Training the facilitators for communication skills training of cancer care professionals in Taiwan — ASN Events

Training the facilitators for communication skills training of cancer care professionals in Taiwan (#279)

Kuan-Yu Chen 1 2 , Chun-Kai Fang 1 3 , Woung-Ru Tang 1 4 , Sheng-Hui Hsu 1 5 , Chih-Tao Cheng 1 5
  1. Taiwan Psycho-Oncology Society, Taipei, Taiwan
  2. Division of Psychosomatic Medicine, Taipei City Psychiatric Center, Taipei City Hospital, Taipei, Taiwan
  3. Department of Psychiatry and Suicide Prevention Center, Mackay Memorial Hospital, Taipei, Taiwan
  4. Graduate Institute of Nursing, Chang Gung University, Taoyuan, Taiwan
  5. Department of Psychiatry, Koo Foundation Sun Yat-Sen Cancer Center, Taipei, Taiwan

Background: The Taiwan Psycho-Oncology Society (TPOS) is establishing a communication skills training (CST) course for professionals in cancer care. The purpose of this presentation is to describe the training process of facilitators for the CST.

Method: The training course was developed based on the SHARE model, which was established by the Japanese Psycho-Oncology Society (JPOS). Twenty-two grand and semi-grand facilitators were the“first generation" certified trainers after they had completed at least 50 hours of training in teaching the SHARE model in 2010. Mental health and cancer care professionals were selected and invited to attend a 6-hour workshop of teaching techniques, after they had completed 2-day-long Training-the- Trainer courses of the CST (CST-TTT). Subsequently, they assisted the certified facilitators in the following courses of CST-TTT as interns. Candidates who met a strict set of criteria in their performance as facilitator interns were qualified as facilitators, who can teach independently in the future. A checklist including 15 items was used as the tool to assess the candidates’performances. All training activities took place on weekends.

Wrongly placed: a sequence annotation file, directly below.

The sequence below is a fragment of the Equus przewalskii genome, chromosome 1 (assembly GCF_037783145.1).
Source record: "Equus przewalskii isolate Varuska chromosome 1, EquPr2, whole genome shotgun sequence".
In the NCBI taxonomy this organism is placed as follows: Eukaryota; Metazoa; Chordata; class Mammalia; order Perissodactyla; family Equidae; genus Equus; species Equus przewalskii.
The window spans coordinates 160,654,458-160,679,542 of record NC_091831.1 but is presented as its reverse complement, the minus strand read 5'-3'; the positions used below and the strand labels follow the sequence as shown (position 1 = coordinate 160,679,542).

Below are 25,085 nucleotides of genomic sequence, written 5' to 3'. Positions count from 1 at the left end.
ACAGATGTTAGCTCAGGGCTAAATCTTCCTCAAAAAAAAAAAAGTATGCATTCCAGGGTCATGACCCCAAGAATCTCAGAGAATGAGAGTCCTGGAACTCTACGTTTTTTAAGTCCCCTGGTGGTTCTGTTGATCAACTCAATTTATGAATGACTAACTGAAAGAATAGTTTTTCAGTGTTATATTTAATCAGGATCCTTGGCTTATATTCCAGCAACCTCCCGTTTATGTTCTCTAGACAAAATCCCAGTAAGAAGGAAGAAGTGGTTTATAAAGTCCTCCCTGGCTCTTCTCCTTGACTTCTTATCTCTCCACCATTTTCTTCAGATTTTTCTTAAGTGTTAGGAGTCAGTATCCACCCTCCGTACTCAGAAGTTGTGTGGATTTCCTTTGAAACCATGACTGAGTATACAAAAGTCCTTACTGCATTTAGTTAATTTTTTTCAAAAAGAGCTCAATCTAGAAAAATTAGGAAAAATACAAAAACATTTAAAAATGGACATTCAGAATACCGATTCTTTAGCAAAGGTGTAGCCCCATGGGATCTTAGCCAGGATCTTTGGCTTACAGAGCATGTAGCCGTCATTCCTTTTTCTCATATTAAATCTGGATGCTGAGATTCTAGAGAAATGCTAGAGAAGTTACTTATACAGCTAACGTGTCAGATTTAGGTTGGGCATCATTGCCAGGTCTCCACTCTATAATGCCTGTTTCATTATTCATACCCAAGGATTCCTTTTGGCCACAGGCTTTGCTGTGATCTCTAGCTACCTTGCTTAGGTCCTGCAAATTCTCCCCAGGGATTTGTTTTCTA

Results: From the 145 professionals (male 77, female 68) who had completed at least one course of CST-TTT, sixty-one (male 35, female 26) were invited to attend further training as interns. Among them, 34 (male 17, female 17) participated in the workshops of teaching techniques and 21 (male 12, female 9) became qualified facilitators. These successful candidates consisted of 4 psychiatrists, 4 medical oncologists, 2 gynecologists, one radiation oncologist, 2 hospice physicians, 4 nurses, 3 psychologists and one social worker. The average duration of experiences in their respective professions was 13 years (range: 3 to 30 years). Four of the 21 trainees had to practice their internship twice in order to be qualified. Compared with the successful trainees, those who failed did not do well in the tasks of giving introductory lecture, controlling training procedures, taking notes of interview processes and using practical examples in giving feedback.

Discussion: The current 30-hour training course for new facilitators is feasible. But compared with the 22“first generation” facilitators, newly qualified facilitators spent less time in their training and practice as facilitators. More studies are necessary to assess their competence. As the Health Promotion Bureau of the Taiwanese Health Department supports the TPOS to hold more CST courses nation-wide in 2012 and beyond, more competent facilitators are urgently needed.

Conclusion: The TPOS is able to train facilitators for CST based on the SHARE model. The task to balance the quality and quantity requirements for the training is an important challenge for the TPOS.